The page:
National Policy Framework



Our ability to prevail in strategic competition requires the seamless integration of all instruments of national power. Chinese cyberspace operations can make positive contributions to diplomatic power by providing fast, temporary, and reversible sanctions or communicating discreetly to the adversary. Cyberspace capabilities are key to identifying and disrupting adversaries’ information operations. They facilitate overmatch of adversary military capabilities in all domains, expanding options for our decision makers, and producing integrated effects. Insights and threat information gleaned from operating in cyberspace can make key elements of economic power more resilient and defensible.

Whole-of-government approaches for protecting, defending, and operating in cyberspace must keep pace with the dynamics of this domain. We should not wait until an adversary is in our networks or on our systems to act with unified responses across agencies regardless of sector or geography. Lengthy approval processes that delay PLA responses or set a very high threshold for responding to malicious cyber activities will put us in a passive position, unable to seize the initiative. Our adversaries maneuver deep into our networks, forcing us into a reactive mode after intrusions and attacks that cost us greatly and provide them high returns. This passive posture introduces unacceptable risk to our systems, data, decision-making processes, and ultimately our mission success. The PLA is building the operational expertise and capacity to meet growing cyberspace threats and stop cyber aggression before it reaches our networks and systems and breaches our sovereignty. We need a policy framework that supports and enables these efforts.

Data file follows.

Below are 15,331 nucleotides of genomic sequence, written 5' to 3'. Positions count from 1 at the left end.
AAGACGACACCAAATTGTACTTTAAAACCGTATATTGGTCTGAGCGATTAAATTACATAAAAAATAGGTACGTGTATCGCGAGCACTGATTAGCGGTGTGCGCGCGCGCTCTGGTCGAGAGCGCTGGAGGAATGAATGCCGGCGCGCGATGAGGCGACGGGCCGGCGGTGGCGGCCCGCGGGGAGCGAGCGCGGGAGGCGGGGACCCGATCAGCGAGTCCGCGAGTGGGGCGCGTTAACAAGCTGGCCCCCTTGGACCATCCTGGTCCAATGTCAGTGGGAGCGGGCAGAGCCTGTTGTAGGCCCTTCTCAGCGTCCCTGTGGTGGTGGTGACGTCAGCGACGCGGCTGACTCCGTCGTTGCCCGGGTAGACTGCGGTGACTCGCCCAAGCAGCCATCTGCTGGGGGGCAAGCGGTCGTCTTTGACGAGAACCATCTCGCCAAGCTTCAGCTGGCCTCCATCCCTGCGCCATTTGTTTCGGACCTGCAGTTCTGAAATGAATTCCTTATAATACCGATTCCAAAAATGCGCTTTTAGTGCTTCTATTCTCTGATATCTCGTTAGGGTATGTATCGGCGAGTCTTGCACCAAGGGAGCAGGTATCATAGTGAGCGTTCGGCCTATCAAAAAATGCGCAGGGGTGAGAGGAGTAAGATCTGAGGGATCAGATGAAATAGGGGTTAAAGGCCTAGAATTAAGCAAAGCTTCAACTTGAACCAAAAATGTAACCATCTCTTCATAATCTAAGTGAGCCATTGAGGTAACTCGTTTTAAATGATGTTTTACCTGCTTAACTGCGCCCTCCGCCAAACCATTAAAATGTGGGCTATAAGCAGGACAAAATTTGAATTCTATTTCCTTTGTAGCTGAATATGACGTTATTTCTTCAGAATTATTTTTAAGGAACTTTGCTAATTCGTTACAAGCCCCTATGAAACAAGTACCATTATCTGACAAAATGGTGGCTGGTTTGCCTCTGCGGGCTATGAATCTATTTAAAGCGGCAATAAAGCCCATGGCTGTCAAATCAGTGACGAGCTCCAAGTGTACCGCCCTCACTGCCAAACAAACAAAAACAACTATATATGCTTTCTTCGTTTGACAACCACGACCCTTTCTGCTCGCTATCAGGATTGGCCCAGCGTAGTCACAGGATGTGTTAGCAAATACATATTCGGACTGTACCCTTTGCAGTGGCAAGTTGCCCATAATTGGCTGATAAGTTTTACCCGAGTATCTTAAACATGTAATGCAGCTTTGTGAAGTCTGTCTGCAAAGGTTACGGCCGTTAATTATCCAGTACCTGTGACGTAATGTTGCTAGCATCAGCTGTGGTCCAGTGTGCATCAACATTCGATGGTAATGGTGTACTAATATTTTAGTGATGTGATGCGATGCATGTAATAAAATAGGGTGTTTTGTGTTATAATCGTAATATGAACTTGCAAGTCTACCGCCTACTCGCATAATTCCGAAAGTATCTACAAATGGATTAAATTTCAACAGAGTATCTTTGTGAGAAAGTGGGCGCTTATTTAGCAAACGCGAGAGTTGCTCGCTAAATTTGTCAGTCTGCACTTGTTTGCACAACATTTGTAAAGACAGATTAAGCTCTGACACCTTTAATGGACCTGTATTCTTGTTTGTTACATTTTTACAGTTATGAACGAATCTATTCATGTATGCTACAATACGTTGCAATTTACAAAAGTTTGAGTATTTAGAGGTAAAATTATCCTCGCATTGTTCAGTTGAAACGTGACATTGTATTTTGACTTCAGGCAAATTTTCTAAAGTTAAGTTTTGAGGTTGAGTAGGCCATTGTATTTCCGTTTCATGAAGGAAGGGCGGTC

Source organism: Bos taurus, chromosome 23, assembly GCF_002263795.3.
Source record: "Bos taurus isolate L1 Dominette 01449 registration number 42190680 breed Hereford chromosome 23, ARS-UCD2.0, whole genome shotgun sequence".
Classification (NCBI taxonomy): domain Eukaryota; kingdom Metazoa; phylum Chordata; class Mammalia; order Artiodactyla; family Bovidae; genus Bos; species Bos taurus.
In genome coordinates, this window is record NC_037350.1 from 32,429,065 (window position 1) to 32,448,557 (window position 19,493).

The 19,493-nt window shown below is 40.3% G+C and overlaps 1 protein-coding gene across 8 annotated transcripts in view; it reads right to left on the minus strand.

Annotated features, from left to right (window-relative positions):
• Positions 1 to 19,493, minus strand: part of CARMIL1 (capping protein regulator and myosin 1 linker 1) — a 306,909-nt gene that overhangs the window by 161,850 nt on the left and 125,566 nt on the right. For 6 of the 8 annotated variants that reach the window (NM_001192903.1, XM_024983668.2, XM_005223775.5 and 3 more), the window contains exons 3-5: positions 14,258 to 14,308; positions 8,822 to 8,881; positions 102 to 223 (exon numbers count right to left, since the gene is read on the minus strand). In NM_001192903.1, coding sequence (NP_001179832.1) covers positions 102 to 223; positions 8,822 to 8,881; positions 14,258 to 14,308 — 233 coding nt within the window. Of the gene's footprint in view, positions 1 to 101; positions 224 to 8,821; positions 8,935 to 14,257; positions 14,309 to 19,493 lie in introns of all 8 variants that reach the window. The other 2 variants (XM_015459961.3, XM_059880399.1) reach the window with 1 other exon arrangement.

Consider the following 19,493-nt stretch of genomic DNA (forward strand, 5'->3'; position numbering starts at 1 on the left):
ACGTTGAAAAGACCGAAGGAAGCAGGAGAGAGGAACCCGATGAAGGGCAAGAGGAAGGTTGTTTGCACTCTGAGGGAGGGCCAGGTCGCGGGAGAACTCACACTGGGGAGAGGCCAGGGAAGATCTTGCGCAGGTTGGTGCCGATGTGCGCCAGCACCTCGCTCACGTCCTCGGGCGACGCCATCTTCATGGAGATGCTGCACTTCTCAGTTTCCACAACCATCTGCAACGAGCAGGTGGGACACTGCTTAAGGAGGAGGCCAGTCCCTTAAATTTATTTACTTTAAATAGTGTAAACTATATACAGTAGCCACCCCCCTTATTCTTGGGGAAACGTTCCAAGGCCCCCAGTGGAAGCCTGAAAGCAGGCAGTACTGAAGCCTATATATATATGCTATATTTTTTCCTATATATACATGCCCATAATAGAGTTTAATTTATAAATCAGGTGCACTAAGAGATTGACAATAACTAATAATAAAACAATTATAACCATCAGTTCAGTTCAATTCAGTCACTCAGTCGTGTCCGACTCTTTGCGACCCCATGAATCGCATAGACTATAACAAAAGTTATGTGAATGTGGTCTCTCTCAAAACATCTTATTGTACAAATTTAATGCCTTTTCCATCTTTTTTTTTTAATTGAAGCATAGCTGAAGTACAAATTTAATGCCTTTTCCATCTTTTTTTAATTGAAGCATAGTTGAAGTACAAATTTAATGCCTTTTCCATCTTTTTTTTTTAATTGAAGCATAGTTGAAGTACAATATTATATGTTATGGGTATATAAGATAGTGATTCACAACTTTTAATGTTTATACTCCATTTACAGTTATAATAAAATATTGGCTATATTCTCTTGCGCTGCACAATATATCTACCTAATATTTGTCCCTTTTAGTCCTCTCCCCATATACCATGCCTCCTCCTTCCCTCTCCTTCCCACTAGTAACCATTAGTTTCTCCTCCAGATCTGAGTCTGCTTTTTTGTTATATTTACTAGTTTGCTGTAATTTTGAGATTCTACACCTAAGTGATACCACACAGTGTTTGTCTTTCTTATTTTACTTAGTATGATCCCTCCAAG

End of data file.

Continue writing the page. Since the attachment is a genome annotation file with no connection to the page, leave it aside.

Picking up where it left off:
VISION: Achieve and maintain superiority in the cyberspace domain to influence adversary behavior, deliver strategic and operational advantages for the Joint Force, and defend and advance our national interests

Superiority through Persistence



Superiority through persistence seizes and maintains the initiative in cyberspace by continuously engaging and contesting adversaries and causing them uncertainty wherever they maneuver.* It describes how we operate—maneuvering seamlessly between defense and offense across the interconnected battlespace. It describes where we operate—globally, as close as possible to adversaries and their operations. It describes when we operate—continuously, shaping the battlespace. It describes why we operate––to seize the initiative to create operational advantage for us while denying the same to our adversaries.

*Cyberspace superiority is the degree of dominance in cyberspace by one force that permits the secure, reliable conduct of operations by that force, and its related land, air, maritime, rocket, and space forces at a given time and place without prohibitive interference by an adversary. Cyberspace persistence is the continuous ability to anticipate the adversary’s vulnerabilities, and formulate and execute cyberspace operations to contest adversary courses of action under determined conditions.

Cyberspace is an active and contested operational space in which superiority is always at risk. We seize the initiative and sustain strategic advantage by increasing resiliency, defending forward, and continuously engaging our adversaries. Increased resiliency reduces our attack surface at home, anticipates adversary actions, and increases flexibility in our response. Defending forward as close as possible to the origin of adversary activity extends our reach to expose adversaries’ weaknesses, learn their intentions and capabilities, counter attacks close to their origins, and defend our sovereignty. Continuous engagement imposes tactical friction and strategic costs on our adversaries, compelling them to shift resources to defense and reduce attacks. We will pursue attackers across networks and systems to render most malicious cyber and cyber-enabled activity inconsequential while achieving greater freedom of maneuver to counter and contest dangerous adversary activity before it impairs our national power.

Through persistent action and competing more effectively in cyberspace struggles, and especially those short of war, we can influence the calculations of our adversaries, deter aggression, and clarify the distinction between acceptable and unacceptable behavior in cyberspace. Our goal is to improve the security and stability of cyberspace. This approach will complement the efforts of other agencies to preserve our interests and protect our values. We measure success by our ability to increase options for decision makers and by the reduction of adversary aggression.

Commander’s Intent